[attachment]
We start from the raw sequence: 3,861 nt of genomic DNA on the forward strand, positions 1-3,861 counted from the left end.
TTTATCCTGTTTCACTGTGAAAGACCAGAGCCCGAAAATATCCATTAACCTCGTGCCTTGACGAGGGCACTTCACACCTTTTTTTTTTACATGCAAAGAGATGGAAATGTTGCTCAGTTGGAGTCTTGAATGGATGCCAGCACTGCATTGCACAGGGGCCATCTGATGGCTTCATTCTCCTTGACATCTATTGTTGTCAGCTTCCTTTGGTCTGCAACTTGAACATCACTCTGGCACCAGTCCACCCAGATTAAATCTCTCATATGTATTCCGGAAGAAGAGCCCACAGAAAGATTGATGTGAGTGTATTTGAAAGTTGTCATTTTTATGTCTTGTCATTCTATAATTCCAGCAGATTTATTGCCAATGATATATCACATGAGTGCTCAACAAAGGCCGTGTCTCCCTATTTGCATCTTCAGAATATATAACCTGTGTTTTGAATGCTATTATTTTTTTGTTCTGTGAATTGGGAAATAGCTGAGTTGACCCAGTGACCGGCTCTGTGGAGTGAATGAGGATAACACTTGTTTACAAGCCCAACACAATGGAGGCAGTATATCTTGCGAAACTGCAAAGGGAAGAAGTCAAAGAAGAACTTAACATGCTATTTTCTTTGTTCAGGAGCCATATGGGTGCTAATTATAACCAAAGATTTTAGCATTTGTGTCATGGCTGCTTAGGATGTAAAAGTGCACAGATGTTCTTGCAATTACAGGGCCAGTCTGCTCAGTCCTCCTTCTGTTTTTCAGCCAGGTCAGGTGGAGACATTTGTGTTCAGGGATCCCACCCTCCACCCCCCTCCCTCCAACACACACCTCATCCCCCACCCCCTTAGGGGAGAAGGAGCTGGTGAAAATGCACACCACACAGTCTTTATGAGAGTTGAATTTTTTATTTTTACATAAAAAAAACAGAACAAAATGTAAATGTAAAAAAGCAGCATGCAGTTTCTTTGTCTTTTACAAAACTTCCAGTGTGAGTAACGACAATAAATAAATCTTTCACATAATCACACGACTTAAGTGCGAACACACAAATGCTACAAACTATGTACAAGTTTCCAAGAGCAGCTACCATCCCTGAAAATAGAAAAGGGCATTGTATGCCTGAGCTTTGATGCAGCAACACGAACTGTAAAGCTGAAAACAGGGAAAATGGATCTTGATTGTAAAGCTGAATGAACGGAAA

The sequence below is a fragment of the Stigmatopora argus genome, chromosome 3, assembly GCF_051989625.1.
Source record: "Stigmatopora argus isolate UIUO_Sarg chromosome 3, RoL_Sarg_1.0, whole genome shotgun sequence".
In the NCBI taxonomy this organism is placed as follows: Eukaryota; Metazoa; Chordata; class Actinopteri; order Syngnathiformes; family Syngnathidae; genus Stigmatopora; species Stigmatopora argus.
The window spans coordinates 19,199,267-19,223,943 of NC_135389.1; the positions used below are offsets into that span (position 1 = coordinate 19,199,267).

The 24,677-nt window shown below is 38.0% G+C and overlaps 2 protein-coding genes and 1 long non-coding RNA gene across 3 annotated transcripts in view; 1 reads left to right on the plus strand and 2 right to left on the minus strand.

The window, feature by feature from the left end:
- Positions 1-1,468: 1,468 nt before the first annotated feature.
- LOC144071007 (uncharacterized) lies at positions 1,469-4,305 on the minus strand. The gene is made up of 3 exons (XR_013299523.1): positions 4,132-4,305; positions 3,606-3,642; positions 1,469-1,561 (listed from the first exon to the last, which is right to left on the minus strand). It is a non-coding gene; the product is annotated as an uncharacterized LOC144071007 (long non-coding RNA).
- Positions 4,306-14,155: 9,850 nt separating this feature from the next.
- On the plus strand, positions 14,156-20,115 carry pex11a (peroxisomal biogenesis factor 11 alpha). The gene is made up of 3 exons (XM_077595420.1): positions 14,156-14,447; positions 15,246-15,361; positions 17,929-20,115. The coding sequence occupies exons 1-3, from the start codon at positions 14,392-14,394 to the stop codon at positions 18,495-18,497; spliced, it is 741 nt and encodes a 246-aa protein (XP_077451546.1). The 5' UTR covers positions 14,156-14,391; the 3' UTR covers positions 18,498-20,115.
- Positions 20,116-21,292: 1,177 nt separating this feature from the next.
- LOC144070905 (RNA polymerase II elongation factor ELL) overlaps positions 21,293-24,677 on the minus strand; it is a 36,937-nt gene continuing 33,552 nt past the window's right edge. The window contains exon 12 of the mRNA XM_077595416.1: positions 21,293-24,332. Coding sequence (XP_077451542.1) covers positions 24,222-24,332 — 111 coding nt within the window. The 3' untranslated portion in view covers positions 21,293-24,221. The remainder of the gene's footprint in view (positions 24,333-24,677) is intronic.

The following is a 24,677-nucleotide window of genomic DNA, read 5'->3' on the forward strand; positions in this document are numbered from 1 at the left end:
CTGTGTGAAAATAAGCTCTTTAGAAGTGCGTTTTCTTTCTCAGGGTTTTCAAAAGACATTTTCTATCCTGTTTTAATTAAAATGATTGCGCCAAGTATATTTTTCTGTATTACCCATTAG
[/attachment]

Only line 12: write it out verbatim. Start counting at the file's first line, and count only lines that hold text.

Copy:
- On the plus strand, positions 14,156-20,115 carry pex11a (peroxisomal biogenesis factor 11 alpha). The gene is made up of 3 exons (XM_077595420.1): positions 14,156-14,447; positions 15,246-15,361; positions 17,929-20,115. The coding sequence occupies exons 1-3, from the start codon at positions 14,392-14,394 to the stop codon at positions 18,495-18,497; spliced, it is 741 nt and encodes a 246-aa protein (XP_077451546.1). The 5' UTR covers positions 14,156-14,391; the 3' UTR covers positions 18,498-20,115.